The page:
Our water extraction mechanisms, called Rod-well rovers and Rassor rovers (Ground Excavation Units) will form the foundation of our Martian colony. The Rassor rovers will be responsible for kickstarting water production on Mars. It works by excavating and transporting Martian regolith to our water extraction unit, where it will extract its available water content. The remaining dehydrated regolith will then be used as the building blocks of our Marsha habitat. The Rod-well rovers, on the other hand, will be the main source of water production on Mars. It works by drilling past the Martian regolith to reach the icy layers. A hot water jet will then be deployed to melt the ice layer. The water will then be transported to a water distribution valve, where it distributes water evenly to the Marsha habitats. 

We often overlook the importance of water on Earth, due to its abundance and widespread availability of it. On Mars, water is a valuable and scarce resource that is worth something like gold. To ensure that water produced is properly utilised without wastage, we have introduced a Martian Identification Card (MIC) for every Martian crew. Each crew will be eligible for a certain amount of water per sol (a day on Mars) according to their basic needs and job requirements (E.g. Hygiene, Drinking, Food, Scientific Purposes, etc). Each time a crew obtains water, he/she will have to tap his/her MIC to register and sign a receipt in acknowledgement of the water usage. At the end of the day, the water budget must be submitted by every Martian so that everyone's water consumption data per sol will be encrypted and stored in a block and consequently added to the existing blockchain of the community. However, the blockchain system will immediately identify any failure or any discrepancies of water budget submission by an individual within the community. This will disrupt the water supply in the particular community until the mistake is rectified. This may sound strict, however, this is to ensure that water is not used for unnecessary purposes 

To ensure that our Martian system is self-sustainable and economical in the long run, we have tapped into the concept of in-situ resource utilisation (ISRU). The ISRU plant will produce other useful resources such as oxygen to fulfill human needs and methane to sustain exploration purposes. Our pressurised rovers are powered by solid-oxide fuel cells (SOFC), which uses methane as a source of fuel. In terms of energy production, we have tapped into nuclear energy, using Kilopower Reactor Using Stirling Technology (KRUSTY) and Dynamic Isotope Power Systems (DIPS) Carts. Both technologies have the capacity to provide for the overall energy requirements. We also have an on-site greenhouse to develop research on producing edible food on Mars, as well as a mechanical unit to build and repair any structures or machines. All of this can be achieved without the need of transporting resources and energy from Earth.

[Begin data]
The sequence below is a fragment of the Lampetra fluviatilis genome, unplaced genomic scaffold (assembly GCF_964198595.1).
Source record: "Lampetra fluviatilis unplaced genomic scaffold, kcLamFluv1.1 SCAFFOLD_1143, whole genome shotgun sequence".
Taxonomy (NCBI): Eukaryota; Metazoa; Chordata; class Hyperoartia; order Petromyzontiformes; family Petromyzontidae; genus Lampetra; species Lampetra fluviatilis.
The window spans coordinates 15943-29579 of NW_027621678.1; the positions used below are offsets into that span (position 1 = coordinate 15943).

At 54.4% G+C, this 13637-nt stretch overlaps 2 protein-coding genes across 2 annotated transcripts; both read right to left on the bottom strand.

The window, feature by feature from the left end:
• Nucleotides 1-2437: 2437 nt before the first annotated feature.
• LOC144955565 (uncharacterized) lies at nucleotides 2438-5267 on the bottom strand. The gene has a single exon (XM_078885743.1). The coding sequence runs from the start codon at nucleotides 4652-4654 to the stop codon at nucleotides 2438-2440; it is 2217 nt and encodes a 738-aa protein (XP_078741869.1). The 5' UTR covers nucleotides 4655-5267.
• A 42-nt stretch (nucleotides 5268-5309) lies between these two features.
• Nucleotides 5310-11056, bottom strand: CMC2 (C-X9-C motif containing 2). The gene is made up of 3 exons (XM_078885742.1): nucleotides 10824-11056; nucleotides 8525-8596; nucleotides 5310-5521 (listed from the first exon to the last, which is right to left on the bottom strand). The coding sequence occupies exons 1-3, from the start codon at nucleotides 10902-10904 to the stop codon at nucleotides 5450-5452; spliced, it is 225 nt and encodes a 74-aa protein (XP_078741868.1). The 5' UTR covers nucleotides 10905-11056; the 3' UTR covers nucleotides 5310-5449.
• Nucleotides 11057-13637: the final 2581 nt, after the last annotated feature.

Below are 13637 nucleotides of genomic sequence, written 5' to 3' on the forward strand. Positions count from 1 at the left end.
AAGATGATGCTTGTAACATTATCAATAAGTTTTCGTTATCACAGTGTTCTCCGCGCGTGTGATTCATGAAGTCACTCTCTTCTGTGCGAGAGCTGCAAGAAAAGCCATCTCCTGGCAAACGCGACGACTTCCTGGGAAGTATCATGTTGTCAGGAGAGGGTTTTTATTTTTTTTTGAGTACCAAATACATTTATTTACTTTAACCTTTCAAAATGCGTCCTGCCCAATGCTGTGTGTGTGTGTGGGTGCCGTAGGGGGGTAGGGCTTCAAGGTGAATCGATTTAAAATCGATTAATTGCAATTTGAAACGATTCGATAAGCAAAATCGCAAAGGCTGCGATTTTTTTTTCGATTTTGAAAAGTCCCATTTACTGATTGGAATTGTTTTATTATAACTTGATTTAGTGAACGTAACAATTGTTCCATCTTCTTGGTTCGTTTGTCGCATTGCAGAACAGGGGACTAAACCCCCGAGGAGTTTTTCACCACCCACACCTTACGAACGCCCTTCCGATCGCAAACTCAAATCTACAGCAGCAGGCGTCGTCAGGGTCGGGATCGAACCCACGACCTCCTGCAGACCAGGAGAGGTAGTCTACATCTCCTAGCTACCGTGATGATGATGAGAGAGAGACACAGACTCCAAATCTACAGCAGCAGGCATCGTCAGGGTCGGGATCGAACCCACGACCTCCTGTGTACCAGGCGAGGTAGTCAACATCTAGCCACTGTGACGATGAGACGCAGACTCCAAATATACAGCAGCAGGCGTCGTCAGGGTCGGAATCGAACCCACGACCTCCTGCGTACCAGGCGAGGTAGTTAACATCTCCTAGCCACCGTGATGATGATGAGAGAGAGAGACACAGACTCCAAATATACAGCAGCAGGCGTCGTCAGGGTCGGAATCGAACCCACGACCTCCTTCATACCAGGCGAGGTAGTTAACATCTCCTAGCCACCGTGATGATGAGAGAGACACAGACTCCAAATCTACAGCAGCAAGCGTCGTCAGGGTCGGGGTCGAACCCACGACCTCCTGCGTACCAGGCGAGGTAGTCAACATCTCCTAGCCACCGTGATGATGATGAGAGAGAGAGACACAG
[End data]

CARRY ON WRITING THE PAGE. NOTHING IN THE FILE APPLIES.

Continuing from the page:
Our scale models and 3D printed water extraction units were developed to allow the judges and our audiences to better understand our work. The original idea of designing, manufacturing and assembling our project arose after we found it extremely difficult to explain our ideas to mentors during one-to-one sessions. This was because it was hard for others to understand our core ideas and map out the entire ecosystem within a short period of time. Due to the sheer amount and complexity of our idea, we would sometimes contradict each other during team meetings, and spend a huge amount of time debating on what was the original idea. As a result, our scale model was designed to signify our team’s aspirations and sync the entire team in the same direction. Our 53-page research PDF was created to showcase our research capabilities as well as our understanding of the topic at hand. The research document was truly the epitome of our work. Everything was original, from the process diagrams, to mechanical systems and to our 3D model renderings. We even calculated the feasibility of the entire ecosystem, with water, energy and mission cost budgets. 

3. What was your process like of delegating work to each person on the team? Did you already know who would do what going into the hackathon? How well did you work together?